According to the White House, the move will protect roughly half a million spouses of U.S. citizens and around 50,000 undocumented children under 21 whose parent is married to a U.S. citizen.

Who is eligible?

To be considered for a discretionary grant of parole, on a case-by-case basis, under this process, you must:

  • Be present in the United States without admission or parole
  • Have been continuously present in the United States for at least 10 years as of June 17, 2024
  • Have a legally valid marriage to a U.S. citizen as of June 17, 2024
  • Not have any disqualifying criminal history or otherwise constitute a threat to national security or public safety
  • Otherwise merit a favorable exercise of discretion

DHS may also consider noncitizen children of requestors under this process if, as of June 17, 2024, they were physically present in the United States without admission or parole and have a qualifying stepchild relationship with a U.S. citizen.

What is a “favorable exercise of discretion?”

This means that even if an applicant meets all the other criteria, immigration officials still have the final say in approving or denying the application.


What You Can Do Now

Although USCIS is not currently accepting applications, you can begin to prepare to file a parole application by gathering evidence of your eligibility, such as:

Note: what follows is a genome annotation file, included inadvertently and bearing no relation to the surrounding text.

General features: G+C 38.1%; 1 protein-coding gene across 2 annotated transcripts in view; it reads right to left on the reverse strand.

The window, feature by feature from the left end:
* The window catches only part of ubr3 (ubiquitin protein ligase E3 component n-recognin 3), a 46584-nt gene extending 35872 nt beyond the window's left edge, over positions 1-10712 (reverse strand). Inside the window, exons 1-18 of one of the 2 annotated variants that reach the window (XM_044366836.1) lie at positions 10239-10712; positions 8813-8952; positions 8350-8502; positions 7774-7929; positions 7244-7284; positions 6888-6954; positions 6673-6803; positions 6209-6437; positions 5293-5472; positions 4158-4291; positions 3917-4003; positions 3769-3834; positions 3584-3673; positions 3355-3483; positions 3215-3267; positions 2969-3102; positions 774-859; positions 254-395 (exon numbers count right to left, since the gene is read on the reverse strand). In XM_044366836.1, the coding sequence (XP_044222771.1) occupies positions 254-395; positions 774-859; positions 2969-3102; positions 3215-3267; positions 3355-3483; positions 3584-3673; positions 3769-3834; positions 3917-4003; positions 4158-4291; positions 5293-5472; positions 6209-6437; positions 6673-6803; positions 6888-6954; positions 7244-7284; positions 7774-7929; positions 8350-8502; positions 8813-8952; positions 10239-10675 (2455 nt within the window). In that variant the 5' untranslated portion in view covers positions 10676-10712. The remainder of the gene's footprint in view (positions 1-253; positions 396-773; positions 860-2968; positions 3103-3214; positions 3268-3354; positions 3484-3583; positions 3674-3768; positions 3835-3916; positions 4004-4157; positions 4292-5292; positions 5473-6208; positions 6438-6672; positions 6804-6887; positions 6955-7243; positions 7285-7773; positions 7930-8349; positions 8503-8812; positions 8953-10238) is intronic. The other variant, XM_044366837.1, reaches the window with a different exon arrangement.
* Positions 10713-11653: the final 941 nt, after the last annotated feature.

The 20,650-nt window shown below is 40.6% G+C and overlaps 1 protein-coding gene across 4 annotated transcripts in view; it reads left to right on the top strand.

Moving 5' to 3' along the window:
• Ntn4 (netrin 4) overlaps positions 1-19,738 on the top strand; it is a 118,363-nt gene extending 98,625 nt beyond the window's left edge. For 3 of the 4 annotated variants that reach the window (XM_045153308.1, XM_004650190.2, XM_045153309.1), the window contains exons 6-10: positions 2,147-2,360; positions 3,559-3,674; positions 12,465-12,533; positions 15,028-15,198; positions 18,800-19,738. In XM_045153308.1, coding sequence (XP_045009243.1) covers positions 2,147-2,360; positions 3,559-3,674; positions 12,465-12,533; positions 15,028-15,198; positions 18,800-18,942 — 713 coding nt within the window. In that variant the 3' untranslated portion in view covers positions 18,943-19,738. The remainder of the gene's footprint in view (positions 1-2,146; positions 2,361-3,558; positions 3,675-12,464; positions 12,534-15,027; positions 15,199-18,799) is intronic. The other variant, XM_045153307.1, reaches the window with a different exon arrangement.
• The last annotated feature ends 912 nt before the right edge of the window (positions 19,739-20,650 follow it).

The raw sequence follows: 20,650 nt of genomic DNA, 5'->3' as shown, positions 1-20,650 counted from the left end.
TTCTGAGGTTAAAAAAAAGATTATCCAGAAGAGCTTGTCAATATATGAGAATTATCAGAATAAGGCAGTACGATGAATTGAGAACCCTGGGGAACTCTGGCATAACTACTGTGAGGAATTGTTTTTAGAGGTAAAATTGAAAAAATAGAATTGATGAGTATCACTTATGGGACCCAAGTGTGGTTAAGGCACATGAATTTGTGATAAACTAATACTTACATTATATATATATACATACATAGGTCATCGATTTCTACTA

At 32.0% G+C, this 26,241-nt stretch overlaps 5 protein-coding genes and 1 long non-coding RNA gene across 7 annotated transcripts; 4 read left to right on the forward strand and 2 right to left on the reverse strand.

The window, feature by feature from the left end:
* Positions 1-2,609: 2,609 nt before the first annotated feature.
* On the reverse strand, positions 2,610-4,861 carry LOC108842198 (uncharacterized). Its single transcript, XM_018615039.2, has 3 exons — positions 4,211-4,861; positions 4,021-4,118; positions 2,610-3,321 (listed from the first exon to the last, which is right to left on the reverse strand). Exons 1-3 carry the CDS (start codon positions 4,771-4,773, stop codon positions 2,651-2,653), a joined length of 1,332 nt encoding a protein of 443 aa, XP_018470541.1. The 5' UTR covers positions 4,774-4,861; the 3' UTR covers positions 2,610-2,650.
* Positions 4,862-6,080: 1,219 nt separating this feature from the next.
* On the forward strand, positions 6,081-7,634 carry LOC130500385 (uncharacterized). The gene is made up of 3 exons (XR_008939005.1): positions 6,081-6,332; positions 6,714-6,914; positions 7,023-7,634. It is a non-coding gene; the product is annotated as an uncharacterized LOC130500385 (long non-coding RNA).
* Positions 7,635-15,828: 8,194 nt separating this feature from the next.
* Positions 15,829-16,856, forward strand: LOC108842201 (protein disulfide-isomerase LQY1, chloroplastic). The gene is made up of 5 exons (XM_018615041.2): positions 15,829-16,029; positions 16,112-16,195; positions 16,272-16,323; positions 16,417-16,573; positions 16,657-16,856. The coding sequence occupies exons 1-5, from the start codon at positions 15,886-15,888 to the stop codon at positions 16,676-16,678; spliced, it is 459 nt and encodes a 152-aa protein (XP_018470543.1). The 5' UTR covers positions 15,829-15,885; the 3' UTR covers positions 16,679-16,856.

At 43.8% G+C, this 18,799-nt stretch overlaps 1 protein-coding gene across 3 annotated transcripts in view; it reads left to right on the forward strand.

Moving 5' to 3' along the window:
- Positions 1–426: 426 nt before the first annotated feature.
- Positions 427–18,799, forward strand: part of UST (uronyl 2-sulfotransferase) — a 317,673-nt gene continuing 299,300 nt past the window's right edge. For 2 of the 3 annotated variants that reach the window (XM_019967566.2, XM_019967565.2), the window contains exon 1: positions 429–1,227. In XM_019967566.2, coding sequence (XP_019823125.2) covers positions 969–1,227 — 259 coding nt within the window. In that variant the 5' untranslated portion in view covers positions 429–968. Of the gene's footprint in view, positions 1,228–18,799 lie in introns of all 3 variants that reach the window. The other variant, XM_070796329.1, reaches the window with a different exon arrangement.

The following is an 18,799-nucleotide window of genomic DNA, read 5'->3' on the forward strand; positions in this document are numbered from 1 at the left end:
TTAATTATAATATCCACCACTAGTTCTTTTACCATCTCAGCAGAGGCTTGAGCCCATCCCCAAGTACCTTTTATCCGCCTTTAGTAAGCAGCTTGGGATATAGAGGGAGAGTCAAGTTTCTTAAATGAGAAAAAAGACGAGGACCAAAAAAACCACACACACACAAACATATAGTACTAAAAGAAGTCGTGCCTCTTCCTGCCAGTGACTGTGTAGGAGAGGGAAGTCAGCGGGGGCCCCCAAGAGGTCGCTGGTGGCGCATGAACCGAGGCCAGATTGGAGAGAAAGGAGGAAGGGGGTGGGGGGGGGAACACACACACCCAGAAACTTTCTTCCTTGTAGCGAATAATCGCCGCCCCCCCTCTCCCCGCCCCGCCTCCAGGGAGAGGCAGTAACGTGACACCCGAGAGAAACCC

• Evidence of a legally valid marriage to a U.S. citizen as of June 17, 2024, such as a marriage certificate
  • Documentation of proof of identity, including expired documents

Start preparing now with Boundless’ comprehensive parole-in-place workbook, then continue your journey with us to a marriage green card. Get started now.

Policy Details

The policy would allow undocumented immigrants who have American citizen spouses to receive temporary work permits and legal status. It would also allow them to navigate around certain U.S. legal obstacles (such as an I-94 travel record) that currently prevent them from obtaining permanent residency if they entered the country illegally. By obtaining parole in place, these individuals could eventually qualify for green cards and, later, U.S. citizenship without needing to leave the country.

According to the White House, the move will protect roughly half a million spouses of U.S. citizens and around 50,000 undocumented children under 21 whose parent is married to a U.S. citizen. Most people eligible for these protections have resided in the U.S. for 23 years or more.

Process and Requirements

Once approved, recipients will have three years to apply for permanent residency through the Parole in Place (PIP) program and will be eligible for work authorization.